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My furnace went out because of a clogged exhaust duct causing extensive damage to my personal property such as all of my plants and fish dying. Also frozen and then broken water pipes caused further damage. I live in Colorado and I am wondering if my landlord has any financial responsibility because of the damages and not being able to stay at the house until the repairs were made? Any help in this matter will be greatly appreciated. Thanks, Deana

7 Thoughts on Does my landlord have any liability for the extensive damage to my personal property when the furnace went out?
  1. Reply
    MoneyMakuhhDontbeaHataa
    February 26, 2013 at 4:04 am

    why was the exhaust duct clogged? or how

    and your plants and fish died because of what? the carbon dioxide? or because you weren’t there to feed them?

    and whats the situation now? are they fixed?

    but you should really call a lawyer/ attorney.. like a paralegal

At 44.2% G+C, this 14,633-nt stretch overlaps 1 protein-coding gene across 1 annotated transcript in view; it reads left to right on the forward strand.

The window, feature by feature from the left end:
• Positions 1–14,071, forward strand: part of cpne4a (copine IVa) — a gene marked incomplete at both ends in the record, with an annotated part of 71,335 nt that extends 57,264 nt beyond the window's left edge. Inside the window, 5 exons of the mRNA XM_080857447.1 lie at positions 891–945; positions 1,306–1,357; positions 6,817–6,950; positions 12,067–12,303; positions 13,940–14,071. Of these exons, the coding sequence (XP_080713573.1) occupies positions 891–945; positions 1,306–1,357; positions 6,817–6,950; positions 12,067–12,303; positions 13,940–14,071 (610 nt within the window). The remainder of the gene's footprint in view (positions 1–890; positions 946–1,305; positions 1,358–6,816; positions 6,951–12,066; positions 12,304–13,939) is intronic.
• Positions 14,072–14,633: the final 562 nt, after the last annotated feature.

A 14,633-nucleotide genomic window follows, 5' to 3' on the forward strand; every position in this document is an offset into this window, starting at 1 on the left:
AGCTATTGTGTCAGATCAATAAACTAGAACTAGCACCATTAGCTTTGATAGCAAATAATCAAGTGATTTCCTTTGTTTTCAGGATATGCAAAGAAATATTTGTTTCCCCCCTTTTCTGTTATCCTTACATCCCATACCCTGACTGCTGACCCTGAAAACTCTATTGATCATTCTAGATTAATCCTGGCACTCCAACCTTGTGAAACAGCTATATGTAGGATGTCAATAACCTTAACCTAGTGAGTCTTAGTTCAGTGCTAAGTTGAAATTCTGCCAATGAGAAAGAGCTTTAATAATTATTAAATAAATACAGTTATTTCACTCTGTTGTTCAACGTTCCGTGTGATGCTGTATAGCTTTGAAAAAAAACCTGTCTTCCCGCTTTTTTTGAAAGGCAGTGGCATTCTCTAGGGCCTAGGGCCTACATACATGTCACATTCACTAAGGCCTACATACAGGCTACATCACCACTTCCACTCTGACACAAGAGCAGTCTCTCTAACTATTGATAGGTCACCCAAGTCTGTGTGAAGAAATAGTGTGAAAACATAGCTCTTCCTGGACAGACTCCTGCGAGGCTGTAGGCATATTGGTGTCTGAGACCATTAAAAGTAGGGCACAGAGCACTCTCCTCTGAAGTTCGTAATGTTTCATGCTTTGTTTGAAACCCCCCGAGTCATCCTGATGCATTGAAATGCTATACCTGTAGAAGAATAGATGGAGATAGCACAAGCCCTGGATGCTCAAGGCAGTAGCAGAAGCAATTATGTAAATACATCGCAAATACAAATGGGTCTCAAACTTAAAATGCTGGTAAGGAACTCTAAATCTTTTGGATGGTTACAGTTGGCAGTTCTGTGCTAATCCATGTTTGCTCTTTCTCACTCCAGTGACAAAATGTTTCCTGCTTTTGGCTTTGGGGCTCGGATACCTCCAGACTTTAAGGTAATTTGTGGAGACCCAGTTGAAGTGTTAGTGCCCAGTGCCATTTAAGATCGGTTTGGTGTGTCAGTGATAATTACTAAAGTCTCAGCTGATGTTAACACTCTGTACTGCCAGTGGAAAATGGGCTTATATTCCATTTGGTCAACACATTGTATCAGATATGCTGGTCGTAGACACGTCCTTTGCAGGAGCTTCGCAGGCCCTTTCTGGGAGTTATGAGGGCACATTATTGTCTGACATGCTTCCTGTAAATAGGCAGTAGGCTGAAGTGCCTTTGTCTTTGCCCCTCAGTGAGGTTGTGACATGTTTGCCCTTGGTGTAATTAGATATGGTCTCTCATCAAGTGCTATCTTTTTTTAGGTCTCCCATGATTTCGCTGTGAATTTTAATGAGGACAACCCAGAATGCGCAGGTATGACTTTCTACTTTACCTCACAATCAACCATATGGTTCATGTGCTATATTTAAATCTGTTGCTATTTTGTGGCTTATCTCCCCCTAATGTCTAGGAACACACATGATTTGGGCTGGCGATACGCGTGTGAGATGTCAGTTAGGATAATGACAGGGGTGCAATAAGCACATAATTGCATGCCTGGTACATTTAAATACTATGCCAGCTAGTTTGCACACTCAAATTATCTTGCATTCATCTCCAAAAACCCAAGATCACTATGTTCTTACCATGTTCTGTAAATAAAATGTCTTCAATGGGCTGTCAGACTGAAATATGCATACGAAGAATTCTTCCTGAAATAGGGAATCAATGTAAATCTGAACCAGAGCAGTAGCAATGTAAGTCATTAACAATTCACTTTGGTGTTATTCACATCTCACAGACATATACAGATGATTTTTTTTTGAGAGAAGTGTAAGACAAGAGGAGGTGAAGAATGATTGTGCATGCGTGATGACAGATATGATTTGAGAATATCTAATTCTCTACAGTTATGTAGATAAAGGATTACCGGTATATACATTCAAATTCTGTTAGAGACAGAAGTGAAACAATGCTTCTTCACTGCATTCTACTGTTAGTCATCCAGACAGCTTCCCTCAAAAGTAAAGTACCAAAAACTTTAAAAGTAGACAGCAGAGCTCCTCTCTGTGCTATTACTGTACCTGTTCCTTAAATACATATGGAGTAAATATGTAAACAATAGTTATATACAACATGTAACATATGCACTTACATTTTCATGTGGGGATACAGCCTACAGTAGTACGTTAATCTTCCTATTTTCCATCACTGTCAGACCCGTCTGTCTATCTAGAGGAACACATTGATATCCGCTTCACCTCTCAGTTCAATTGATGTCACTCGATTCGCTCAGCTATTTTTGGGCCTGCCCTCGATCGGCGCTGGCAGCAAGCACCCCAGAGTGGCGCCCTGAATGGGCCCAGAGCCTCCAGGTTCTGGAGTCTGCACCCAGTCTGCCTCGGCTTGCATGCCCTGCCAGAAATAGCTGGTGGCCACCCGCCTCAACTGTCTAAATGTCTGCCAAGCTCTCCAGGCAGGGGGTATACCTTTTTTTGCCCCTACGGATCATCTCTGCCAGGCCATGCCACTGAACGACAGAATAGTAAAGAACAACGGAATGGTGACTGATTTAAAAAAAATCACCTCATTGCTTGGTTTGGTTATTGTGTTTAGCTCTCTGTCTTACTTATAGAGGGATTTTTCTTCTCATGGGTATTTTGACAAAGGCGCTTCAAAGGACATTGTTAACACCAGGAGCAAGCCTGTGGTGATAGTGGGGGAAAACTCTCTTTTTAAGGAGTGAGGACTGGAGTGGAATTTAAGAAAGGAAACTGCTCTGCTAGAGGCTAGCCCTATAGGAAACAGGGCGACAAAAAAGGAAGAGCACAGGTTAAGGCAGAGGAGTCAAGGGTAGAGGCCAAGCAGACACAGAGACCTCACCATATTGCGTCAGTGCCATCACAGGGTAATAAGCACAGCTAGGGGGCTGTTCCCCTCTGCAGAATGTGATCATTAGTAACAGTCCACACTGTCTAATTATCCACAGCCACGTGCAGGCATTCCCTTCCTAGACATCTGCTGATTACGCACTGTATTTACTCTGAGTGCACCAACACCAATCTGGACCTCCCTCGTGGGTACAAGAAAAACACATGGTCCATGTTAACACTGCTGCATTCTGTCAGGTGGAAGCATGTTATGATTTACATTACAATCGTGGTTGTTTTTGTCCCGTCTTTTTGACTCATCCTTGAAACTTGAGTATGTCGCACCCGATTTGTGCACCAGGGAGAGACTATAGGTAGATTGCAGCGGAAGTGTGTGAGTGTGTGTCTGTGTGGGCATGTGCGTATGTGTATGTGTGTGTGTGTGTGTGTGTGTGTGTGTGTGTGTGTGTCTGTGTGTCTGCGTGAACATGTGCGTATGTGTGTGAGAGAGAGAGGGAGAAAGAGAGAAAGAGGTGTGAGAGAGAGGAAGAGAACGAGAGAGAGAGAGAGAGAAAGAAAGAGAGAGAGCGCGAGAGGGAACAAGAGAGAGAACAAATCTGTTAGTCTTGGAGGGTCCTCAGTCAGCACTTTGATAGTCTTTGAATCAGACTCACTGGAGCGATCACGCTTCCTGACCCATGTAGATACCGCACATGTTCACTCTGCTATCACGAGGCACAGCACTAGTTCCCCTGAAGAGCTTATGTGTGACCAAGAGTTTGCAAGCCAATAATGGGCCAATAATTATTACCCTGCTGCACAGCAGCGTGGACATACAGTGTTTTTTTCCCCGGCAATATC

2. Reply
    Kathi S
    February 26, 2013 at 4:04 am

    Not to your personal property that is why people get renters insurance. His homeowners will pay for the repairs to the physical property. In most cases you are on your own for the time you had to be out of the house.

  3. Reply
    the kid
    February 26, 2013 at 4:52 am

    That is what your renter’s insurance is for.

  4. Reply
    Iffy
    February 26, 2013 at 5:16 am

    You put a claim in with your renter’s insurance. they in turn will sue your landlord. It is responsibility to insure your belongings.

  5. Reply
    Landlord
    February 26, 2013 at 5:16 am

    No not at all, your insurance covers your things.

    If the house is not habitable the landlord needs to prorate the rent.

  6. Reply
    godged
    February 26, 2013 at 5:48 am

    The landlords insurance and obligation is not for your personal property, that is what renter’s insurance is for. His insurance will pay for damage to his structure, but not your things. If you were not able to stay at the house, the landlord should adjust the rent for the period of time that the house was not inhabitable.

  7. Reply
    My Take on It
    February 26, 2013 at 6:21 am

    Nope
    That is why you need renters insurance. It would have paid for your loss and even paid to put you up in a hotel while the place was being fixed/cleaned. The landlord shouldn’t be charging you rent for the days the place was not habitable.
    Get renters insurance next time if you don’t have it now

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